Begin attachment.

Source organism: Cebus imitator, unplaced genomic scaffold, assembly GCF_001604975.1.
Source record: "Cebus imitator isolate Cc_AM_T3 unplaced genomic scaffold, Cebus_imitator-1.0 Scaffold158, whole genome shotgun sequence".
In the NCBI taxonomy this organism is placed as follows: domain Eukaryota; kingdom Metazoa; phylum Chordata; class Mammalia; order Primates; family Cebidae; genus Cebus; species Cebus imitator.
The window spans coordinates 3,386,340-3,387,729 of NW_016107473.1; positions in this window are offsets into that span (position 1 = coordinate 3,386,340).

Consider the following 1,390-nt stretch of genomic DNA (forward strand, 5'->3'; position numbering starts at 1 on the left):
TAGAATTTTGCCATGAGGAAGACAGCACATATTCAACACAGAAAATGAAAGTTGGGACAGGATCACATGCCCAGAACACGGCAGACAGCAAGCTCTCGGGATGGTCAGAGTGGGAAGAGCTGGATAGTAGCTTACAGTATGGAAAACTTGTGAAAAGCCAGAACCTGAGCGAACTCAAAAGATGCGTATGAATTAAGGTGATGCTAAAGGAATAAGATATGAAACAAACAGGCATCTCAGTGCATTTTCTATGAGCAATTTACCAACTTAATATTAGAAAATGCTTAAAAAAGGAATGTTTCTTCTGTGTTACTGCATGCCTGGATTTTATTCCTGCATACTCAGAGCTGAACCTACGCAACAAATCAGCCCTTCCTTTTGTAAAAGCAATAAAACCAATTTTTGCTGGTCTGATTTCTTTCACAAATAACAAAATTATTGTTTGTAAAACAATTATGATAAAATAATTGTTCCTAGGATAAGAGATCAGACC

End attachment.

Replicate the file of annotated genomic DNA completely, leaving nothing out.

Source organism: Cebus imitator, unplaced genomic scaffold, assembly GCF_001604975.1.
Source record: "Cebus imitator isolate Cc_AM_T3 unplaced genomic scaffold, Cebus_imitator-1.0 Scaffold158, whole genome shotgun sequence".
In the NCBI taxonomy this organism is placed as follows: domain Eukaryota; kingdom Metazoa; phylum Chordata; class Mammalia; order Primates; family Cebidae; genus Cebus; species Cebus imitator.
The window spans coordinates 3,386,340-3,387,729 of NW_016107473.1; positions in this window are offsets into that span (position 1 = coordinate 3,386,340).

Consider the following 1,390-nt stretch of genomic DNA (forward strand, 5'->3'; position numbering starts at 1 on the left):
TAGAATTTTGCCATGAGGAAGACAGCACATATTCAACACAGAAAATGAAAGTTGGGACAGGATCACATGCCCAGAACACGGCAGACAGCAAGCTCTCGGGATGGTCAGAGTGGGAAGAGCTGGATAGTAGCTTACAGTATGGAAAACTTGTGAAAAGCCAGAACCTGAGCGAACTCAAAAGATGCGTATGAATTAAGGTGATGCTAAAGGAATAAGATATGAAACAAACAGGCATCTCAGTGCATTTTCTATGAGCAATTTACCAACTTAATATTAGAAAATGCTTAAAAAAGGAATGTTTCTTCTGTGTTACTGCATGCCTGGATTTTATTCCTGCATACTCAGAGCTGAACCTACGCAACAAATCAGCCCTTCCTTTTGTAAAAGCAATAAAACCAATTTTTGCTGGTCTGATTTCTTTCACAAATAACAAAATTATTGTTTGTAAAACAATTATGATAAAATAATTGTTCCTAGGATAAGAGATCAGACC